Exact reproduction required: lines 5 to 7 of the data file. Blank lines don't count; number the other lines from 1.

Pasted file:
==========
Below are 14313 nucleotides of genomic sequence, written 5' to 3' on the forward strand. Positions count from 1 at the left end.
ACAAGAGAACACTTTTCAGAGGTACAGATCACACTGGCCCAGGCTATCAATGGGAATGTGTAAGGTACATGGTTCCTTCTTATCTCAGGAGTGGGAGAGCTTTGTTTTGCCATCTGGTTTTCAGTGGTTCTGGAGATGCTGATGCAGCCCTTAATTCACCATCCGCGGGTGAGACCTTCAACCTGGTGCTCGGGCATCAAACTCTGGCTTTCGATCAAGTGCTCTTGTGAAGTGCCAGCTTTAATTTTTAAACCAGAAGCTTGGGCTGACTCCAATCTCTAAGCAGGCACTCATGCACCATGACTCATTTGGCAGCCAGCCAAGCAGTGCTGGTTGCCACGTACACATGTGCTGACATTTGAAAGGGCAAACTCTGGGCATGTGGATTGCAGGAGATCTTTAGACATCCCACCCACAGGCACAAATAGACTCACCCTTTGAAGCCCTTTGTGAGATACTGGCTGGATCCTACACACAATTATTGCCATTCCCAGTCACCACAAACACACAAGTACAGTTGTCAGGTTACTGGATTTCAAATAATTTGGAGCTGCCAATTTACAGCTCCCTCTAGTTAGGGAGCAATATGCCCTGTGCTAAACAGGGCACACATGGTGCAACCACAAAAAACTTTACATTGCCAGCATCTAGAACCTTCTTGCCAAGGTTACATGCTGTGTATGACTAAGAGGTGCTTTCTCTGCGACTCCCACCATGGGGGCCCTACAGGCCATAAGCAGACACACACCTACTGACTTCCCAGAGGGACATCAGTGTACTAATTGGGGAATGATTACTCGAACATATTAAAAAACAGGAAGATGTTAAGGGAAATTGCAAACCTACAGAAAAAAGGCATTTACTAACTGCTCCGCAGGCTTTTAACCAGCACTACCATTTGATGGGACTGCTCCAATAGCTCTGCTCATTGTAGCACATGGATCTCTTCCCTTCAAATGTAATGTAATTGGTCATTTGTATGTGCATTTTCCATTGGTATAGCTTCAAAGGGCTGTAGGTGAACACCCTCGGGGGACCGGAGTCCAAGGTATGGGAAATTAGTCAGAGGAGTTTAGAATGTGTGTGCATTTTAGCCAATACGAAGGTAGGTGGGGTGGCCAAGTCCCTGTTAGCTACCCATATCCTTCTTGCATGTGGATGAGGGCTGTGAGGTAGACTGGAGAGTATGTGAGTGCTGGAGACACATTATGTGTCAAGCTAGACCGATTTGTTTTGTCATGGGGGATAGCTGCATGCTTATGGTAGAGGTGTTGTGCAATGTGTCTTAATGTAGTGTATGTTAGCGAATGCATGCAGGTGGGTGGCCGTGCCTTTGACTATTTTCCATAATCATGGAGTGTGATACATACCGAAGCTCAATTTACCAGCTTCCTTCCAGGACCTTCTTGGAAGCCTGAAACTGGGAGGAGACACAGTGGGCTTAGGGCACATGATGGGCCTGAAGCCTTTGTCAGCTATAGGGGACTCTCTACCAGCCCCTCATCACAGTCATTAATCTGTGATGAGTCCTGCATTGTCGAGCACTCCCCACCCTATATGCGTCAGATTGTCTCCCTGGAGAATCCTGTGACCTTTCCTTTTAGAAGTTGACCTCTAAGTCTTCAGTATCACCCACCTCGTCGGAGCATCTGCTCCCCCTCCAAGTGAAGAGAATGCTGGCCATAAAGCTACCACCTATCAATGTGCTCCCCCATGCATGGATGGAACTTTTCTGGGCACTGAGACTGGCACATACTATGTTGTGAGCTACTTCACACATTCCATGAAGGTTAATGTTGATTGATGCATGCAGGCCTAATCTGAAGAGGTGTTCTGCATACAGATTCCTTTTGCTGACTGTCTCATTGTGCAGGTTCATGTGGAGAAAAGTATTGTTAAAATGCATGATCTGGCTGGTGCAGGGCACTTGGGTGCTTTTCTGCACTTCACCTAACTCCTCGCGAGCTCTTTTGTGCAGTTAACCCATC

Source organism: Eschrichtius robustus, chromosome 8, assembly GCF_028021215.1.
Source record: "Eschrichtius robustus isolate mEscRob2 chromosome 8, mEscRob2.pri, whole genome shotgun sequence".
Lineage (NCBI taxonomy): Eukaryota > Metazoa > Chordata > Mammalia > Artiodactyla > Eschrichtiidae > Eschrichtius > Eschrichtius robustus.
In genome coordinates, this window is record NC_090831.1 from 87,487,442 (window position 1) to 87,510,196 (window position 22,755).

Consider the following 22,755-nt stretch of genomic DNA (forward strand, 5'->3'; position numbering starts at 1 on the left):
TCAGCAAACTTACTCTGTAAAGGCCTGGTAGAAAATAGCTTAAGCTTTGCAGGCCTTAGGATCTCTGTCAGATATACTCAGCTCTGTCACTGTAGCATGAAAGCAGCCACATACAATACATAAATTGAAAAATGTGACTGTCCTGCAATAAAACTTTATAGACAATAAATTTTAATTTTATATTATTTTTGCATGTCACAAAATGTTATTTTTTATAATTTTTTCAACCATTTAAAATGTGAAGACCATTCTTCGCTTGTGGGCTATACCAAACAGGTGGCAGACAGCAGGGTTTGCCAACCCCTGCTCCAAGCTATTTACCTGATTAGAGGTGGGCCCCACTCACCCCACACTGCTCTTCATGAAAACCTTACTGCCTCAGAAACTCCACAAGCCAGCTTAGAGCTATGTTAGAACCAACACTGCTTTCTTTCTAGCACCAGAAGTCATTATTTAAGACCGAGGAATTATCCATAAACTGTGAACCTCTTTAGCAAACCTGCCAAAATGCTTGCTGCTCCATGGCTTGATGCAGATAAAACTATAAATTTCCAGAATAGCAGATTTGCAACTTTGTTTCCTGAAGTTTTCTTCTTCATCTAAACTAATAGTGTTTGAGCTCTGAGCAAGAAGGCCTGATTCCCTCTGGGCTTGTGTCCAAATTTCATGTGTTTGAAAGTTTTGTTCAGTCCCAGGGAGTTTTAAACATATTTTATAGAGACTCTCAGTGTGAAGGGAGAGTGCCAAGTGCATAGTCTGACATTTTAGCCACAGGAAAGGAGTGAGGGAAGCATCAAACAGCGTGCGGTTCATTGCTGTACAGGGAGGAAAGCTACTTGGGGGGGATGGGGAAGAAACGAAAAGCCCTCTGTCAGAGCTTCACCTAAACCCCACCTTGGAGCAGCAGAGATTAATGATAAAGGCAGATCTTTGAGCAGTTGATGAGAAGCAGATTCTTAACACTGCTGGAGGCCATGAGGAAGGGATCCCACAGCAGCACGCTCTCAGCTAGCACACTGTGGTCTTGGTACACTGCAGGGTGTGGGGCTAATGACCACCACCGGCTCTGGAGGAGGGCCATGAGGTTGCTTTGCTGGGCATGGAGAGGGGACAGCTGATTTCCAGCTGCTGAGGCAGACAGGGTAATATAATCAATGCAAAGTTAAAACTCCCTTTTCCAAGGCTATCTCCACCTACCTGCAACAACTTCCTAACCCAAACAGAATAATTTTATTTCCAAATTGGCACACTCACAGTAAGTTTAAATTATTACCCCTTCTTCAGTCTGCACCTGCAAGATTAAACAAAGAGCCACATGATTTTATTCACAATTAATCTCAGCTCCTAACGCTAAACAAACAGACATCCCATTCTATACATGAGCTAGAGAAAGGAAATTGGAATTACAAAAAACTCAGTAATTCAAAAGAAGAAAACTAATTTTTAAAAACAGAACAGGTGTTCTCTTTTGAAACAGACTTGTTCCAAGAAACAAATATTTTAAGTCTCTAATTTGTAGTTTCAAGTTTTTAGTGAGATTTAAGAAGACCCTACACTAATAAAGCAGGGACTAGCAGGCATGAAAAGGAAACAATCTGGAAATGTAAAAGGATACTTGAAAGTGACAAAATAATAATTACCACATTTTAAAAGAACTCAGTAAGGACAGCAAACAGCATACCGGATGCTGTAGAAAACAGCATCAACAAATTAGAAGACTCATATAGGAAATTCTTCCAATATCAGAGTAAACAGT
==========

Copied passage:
Lineage (NCBI taxonomy): Eukaryota > Metazoa > Chordata > Mammalia > Artiodactyla > Eschrichtiidae > Eschrichtius > Eschrichtius robustus.
In genome coordinates, this window is record NC_090831.1 from 87,487,442 (window position 1) to 87,510,196 (window position 22,755).

Consider the following 22,755-nt stretch of genomic DNA (forward strand, 5'->3'; position numbering starts at 1 on the left):